Shell said it expected to revise upwards the value of its oil and gas assets after the group raised its long-term outlook for commodity prices due to increased demand and the disruption to energy flows driven by Russia’s invasion of Ukraine.
Europe’s biggest oil and gas group increased its assumed 2023 price for Brent crude, Europe’s benchmark, to $80 a barrel and said it would reverse up to $4.5bn in writedowns previously taken on the value of its oil and gas assets.
“In the second quarter 2022, Shell has revised its mid and long-term oil and gas commodity prices reflecting the current macroeconomic environment as well as updated energy market demand and supply fundamentals,” Shell said in a trading update ahead of its half-year results on July 28.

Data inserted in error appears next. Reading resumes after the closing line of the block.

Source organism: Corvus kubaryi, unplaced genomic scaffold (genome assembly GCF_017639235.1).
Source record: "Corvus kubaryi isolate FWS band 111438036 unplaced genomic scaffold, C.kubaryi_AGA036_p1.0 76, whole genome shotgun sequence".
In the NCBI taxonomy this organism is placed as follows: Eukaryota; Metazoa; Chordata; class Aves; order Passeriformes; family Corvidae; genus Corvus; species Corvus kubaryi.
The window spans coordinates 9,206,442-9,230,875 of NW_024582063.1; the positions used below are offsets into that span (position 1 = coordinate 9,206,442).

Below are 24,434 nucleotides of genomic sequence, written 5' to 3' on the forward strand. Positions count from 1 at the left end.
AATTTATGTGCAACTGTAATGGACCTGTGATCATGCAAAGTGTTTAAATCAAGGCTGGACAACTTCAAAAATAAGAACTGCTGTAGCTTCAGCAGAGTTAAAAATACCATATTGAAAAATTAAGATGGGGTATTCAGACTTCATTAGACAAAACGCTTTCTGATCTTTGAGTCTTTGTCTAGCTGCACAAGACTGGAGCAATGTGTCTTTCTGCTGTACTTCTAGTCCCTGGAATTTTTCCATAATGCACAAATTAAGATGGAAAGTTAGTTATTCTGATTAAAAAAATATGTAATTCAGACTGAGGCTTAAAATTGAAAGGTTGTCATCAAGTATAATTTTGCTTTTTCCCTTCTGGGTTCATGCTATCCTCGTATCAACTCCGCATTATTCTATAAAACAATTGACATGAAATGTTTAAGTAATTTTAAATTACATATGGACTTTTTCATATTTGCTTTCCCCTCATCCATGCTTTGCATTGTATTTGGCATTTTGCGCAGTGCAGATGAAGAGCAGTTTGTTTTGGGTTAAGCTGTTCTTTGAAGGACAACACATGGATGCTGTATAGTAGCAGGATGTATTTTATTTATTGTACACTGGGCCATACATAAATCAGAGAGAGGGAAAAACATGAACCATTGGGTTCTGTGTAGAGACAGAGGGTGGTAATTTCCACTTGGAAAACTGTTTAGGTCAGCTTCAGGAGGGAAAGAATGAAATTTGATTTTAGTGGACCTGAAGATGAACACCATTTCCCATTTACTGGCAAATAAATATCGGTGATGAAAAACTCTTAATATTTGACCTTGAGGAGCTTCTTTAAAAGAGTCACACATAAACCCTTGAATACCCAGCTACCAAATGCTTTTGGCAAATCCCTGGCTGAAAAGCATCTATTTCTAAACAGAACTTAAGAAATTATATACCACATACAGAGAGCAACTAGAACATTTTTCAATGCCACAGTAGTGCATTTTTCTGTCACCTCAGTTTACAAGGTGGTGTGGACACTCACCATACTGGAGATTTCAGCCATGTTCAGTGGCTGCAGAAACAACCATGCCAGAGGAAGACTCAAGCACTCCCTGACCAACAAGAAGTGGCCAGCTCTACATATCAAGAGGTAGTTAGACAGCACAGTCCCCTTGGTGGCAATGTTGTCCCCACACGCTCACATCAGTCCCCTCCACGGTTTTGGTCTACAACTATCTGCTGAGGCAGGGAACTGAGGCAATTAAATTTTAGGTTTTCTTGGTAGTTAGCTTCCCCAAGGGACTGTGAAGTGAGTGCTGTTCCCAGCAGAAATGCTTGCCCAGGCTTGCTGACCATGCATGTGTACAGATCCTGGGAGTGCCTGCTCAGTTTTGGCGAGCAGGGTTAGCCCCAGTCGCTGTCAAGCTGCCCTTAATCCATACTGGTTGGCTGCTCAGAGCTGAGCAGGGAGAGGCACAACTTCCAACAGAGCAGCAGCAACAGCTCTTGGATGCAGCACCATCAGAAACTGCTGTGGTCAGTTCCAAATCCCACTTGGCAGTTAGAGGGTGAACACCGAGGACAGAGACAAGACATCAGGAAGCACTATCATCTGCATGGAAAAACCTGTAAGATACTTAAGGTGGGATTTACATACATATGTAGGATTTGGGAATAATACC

Refining margins in the second quarter had almost tripled, Shell said, to $28.04 a barrel from $10.23 in the first three months of the year. The increase, driven by a global refinery capacity shortage and exacerbated by restrictions on exports of Russian products following the invasion, would boost earnings by between $800mn and $1.2bn, the oil major said.
Shell expects oil trading results to be higher in the second quarter than in the first three months of the year, while the group predicts earnings from gas trading will be lower than the “outstanding” performance in the first quarter.
Shares in the oil group rose 2.3 per cent in early London trading on Thursday, pushing up their gains for the past 12 months to 38 per cent.